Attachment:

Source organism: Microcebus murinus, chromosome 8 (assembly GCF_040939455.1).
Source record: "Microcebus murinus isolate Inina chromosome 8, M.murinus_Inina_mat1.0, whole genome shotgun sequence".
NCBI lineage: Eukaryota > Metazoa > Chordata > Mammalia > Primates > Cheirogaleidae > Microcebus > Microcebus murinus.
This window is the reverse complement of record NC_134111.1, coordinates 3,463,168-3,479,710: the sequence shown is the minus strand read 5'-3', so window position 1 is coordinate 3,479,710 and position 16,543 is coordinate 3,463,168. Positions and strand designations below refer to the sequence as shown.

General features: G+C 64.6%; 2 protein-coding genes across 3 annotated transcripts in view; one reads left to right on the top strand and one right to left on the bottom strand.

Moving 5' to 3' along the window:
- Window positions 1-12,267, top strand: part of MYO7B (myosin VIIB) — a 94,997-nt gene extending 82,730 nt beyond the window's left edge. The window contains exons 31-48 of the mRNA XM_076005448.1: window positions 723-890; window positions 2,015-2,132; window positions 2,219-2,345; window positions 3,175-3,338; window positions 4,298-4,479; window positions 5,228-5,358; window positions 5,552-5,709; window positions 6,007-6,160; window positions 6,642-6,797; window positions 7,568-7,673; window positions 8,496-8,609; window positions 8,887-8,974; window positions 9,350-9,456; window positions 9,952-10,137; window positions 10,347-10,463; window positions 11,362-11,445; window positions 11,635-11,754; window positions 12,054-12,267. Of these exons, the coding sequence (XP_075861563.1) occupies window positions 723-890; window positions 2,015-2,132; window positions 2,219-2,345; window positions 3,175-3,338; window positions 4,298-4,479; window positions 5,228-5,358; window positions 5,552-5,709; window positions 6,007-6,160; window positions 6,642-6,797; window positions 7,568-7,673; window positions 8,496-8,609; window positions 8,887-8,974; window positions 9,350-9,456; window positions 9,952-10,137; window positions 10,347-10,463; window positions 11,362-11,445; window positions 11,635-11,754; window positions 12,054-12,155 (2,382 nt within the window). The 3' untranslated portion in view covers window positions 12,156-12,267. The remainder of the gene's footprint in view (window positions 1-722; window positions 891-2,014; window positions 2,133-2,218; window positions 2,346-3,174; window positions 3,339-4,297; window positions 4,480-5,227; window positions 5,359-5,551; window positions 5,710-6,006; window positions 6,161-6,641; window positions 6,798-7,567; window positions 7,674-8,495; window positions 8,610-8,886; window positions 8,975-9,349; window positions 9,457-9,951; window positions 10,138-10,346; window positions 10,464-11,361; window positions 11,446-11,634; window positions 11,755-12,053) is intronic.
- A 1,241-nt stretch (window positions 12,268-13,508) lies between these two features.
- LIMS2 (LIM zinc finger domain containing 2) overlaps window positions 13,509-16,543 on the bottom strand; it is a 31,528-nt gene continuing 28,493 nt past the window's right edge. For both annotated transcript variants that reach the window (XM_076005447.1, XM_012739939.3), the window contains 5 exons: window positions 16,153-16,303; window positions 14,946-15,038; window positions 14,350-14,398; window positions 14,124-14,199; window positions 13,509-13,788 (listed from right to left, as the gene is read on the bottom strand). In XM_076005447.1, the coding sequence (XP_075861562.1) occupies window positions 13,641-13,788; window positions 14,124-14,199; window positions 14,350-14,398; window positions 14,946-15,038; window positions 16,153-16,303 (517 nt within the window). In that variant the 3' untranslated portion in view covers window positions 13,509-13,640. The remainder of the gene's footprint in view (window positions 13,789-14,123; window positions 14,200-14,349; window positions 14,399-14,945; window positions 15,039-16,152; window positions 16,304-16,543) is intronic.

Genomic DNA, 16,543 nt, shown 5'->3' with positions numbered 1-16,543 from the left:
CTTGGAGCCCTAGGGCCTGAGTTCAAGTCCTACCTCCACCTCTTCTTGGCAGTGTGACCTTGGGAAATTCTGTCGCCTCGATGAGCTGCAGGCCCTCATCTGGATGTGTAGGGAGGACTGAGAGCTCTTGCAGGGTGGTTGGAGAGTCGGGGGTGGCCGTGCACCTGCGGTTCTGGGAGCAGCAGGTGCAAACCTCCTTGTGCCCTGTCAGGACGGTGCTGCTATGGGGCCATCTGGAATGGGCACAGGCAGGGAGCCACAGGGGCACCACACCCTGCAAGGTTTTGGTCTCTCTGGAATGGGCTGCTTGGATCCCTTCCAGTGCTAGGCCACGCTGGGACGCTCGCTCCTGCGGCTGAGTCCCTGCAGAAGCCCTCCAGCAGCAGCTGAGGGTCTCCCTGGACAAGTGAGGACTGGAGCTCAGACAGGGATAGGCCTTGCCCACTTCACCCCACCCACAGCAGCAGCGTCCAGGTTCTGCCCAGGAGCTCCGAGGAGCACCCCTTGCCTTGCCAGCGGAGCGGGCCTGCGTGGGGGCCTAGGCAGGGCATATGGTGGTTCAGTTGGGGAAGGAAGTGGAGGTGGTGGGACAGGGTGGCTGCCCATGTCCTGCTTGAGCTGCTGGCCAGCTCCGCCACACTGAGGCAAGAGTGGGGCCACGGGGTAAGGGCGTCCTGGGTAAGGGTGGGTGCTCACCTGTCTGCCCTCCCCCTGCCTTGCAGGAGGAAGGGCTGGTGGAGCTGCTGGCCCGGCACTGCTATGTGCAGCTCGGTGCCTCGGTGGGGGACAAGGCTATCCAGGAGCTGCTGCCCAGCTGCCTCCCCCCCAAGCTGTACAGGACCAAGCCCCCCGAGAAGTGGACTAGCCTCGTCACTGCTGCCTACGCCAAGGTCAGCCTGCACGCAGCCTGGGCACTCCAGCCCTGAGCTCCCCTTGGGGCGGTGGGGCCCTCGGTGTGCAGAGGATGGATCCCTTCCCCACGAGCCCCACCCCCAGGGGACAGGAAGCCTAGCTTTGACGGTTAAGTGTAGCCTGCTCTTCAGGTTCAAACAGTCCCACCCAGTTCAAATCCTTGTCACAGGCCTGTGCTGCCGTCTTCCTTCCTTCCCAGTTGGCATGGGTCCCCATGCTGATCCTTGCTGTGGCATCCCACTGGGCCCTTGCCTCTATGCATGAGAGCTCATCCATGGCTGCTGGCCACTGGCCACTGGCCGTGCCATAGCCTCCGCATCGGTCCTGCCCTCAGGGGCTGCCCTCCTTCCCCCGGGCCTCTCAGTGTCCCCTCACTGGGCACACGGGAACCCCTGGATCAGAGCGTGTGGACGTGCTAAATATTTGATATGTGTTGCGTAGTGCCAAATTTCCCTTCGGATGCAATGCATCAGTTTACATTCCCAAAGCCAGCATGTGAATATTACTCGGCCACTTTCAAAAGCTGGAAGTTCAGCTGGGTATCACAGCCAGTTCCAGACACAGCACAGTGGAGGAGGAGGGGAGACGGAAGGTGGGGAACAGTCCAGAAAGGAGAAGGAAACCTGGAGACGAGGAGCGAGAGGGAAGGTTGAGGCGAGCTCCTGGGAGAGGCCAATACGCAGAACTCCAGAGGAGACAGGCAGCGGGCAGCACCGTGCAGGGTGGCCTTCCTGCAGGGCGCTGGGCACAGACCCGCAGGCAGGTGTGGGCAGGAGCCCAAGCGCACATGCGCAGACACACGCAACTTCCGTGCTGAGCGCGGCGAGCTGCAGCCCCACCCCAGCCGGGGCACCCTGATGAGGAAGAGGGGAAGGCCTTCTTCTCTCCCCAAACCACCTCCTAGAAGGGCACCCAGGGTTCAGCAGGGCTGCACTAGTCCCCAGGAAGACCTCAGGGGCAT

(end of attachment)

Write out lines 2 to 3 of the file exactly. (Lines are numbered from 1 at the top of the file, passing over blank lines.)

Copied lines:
Source record: "Microcebus murinus isolate Inina chromosome 8, M.murinus_Inina_mat1.0, whole genome shotgun sequence".
NCBI lineage: Eukaryota > Metazoa > Chordata > Mammalia > Primates > Cheirogaleidae > Microcebus > Microcebus murinus.